I planned one last mid-distance run the following day, and I wanted it to be a strong effort, so I called up Rocket John (of previous posting fame), and we set out early Friday at slightly slower than John’s usual patented Banshee pace, since, after all, this was the last serious run, the start of my real taper, at T-minus 9 days and counting. And while I was aware of the calf and was treating it carefully, all systems were, in NASA terms, nominal.

Three miles in it turned ugly. Maybe it’s because nobody outside of NASA has ever used the word “nominal”.

Understand that being the slightly obsessed type, I rarely stop during a training run, save for events like railroad crossings actually containing a train, intersections actually containing a tractor trailer, or something that really hurts. I stopped. And there were no trains, trucks, or tracks. It hurt. Not like screaming, Oh My God, it’s alive and it’s got my leg in its jaws hurt, but enough. Stretching and massaging didn’t do much, so we cut short and jogged back at a more human pace. And then began the worst part, the waiting and wondering.

If I take a couple days off, will it heal? If I run again, will I re-injure it? If I take a week off before the marathon, will I be a stiff, klutzy, non-functioning runner? I know my conditioning won’t go away in a week, but I won’t feel too smooth after a week’s break, either.

I gave it a couple days and jogged a few dog slow miles on a dirt track Sunday evening while coaching my middle-school cross country team. Since my Coach identity was egging them to run for a half hour straight – something most of them had never done – we’ll call it setting an example. But it was circumstantially reasonable; I was going slow enough that even my non-runner wife jogged along for a couple of miles (she admitted she hurt, but only a little, a couple days later, but was quite satisfied – way to go girl!). And the leg didn’t feel bad. But not fixed, either.

And in daily life, it’s not bad. I know it’s there, but nobody would suspect I’m injured. However at present, I don’t really care about daily life, I care about a marathon in a few days. A marathon where I’m not really worried about my time, but I’d like something respectable, and most importantly I’d like to have an enjoyable day with all parts functioning at the end. After last fall, I know what the alternative is, and it’s no fun. At present there’s most certainly a very tender spot halfway up the calf. My mind vacillates between “nasty strain” and that ugly “tear” word. But who can tell?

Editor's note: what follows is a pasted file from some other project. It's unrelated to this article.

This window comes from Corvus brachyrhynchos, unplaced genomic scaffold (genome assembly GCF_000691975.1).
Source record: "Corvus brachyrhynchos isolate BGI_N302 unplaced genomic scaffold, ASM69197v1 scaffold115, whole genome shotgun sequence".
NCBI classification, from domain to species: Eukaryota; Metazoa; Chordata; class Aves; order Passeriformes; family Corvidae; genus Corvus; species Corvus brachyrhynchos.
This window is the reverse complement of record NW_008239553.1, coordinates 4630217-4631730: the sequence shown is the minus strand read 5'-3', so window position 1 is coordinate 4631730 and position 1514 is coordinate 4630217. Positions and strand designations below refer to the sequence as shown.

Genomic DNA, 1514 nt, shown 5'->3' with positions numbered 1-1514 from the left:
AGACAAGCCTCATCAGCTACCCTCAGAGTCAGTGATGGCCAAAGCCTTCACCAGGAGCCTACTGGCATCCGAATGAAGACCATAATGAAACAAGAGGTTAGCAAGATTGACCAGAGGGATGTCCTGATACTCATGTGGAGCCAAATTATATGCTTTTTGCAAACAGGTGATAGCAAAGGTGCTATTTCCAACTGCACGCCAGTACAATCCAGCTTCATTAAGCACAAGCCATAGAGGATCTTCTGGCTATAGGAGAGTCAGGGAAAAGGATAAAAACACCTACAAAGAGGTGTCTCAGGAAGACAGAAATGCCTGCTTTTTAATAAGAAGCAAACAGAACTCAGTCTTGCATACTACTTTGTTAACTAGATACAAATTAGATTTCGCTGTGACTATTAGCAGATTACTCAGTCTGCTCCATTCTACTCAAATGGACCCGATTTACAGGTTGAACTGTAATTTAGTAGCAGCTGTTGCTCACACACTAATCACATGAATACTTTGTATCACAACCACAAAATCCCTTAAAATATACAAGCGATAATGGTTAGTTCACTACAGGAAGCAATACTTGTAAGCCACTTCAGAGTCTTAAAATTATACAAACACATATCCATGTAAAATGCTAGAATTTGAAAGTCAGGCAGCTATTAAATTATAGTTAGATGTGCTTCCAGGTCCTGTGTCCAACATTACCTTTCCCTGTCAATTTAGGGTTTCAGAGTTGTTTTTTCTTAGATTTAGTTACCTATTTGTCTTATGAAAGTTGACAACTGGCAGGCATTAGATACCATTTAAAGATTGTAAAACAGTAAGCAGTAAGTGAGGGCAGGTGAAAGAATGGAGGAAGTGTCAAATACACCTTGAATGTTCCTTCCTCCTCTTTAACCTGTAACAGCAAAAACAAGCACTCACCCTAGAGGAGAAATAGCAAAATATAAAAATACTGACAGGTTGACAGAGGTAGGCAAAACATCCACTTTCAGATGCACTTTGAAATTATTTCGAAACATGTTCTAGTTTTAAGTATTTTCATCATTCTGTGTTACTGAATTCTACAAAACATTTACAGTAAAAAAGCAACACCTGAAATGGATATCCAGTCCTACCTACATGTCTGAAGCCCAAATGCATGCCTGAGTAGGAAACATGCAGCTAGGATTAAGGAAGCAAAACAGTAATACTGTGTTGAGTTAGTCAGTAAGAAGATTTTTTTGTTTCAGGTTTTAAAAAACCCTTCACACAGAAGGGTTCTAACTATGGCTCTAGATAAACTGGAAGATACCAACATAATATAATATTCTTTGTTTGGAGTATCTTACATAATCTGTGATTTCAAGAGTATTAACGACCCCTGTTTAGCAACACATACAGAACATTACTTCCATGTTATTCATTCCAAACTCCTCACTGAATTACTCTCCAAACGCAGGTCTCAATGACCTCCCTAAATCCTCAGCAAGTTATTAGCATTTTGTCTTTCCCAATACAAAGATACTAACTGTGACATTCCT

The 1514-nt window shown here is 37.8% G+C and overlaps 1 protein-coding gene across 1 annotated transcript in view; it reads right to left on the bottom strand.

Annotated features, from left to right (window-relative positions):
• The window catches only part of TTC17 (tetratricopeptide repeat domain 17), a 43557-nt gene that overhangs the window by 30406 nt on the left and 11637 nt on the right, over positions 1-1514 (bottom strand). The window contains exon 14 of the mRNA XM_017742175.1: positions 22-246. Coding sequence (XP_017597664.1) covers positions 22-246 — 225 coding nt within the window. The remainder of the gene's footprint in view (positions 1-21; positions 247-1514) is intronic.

So now it’s Wednesday night, and save for that three mile jog, I haven’t run a step since Friday morning. I can’t imagine toeing the line for a marathon not having run in the week prior. I’m just crossing my fingers that a couple more days will do the trick. Cross yours, please.

Interesting Tidbit: I’ve been meaning to sneak this one into a posting somewhere and keep not getting to it. So I’ll get to it. In the, “Shirley, you’re joking, stop calling me Shirley,” department, I had a rather interesting run a couple of weeks back. A few hundred yards out from home I started sounding like a one-shoed horse, clop, step, clop, step, clop, step… Naturally I suspected I’d picked up a rock in my shoe, it happens all the time. When the opportunity of rough spots in the pavement appeared, I scuffed a few times to dislodge it. No dice. Hmm, perhaps it’s not a rock, it won’t come out… I started thinking back to a few years ago when I picked up a surveyor’s nail – point up, into the midsole, but fortunately angled so that it stuck out the side rather than into my foot. I tried to feel for any discomfort in my shoe, but all was well. With no discomfort, I saw no need to stop, but that pesky clop, step, clop, step, clop, step just wouldn’t go away. I finished the eight miler and finally lifted the hood for a look around. I expected to find a well seated pebble in the tread.

My shoes of choice are Asics 2100 series (and I usually buy last year’s model on cheap closeout online, why not? They were good enough last year, right?), but I often will try something different just for variety. That day I happened to be wearing a pair of Mizuno Waves, which happen to have an unusually large yawning pit directly under the heel. Nestled so tightly, with such a perfect fit that I didn’t even see it at first, wasn’t a pebble, but a rather large granite boulder, a full inch by five-eighths – after being worn nicely smooth on one side.

Consider that. Eight miles with a very large rock directly under my heel, and I couldn’t feel a thing. If it weren’t for the Victorian carriage ride sound, I wouldn’t have suspected a thing. Shoe technology is really pretty amazing when it comes right down to it.

09 October 2009

Industrial Arts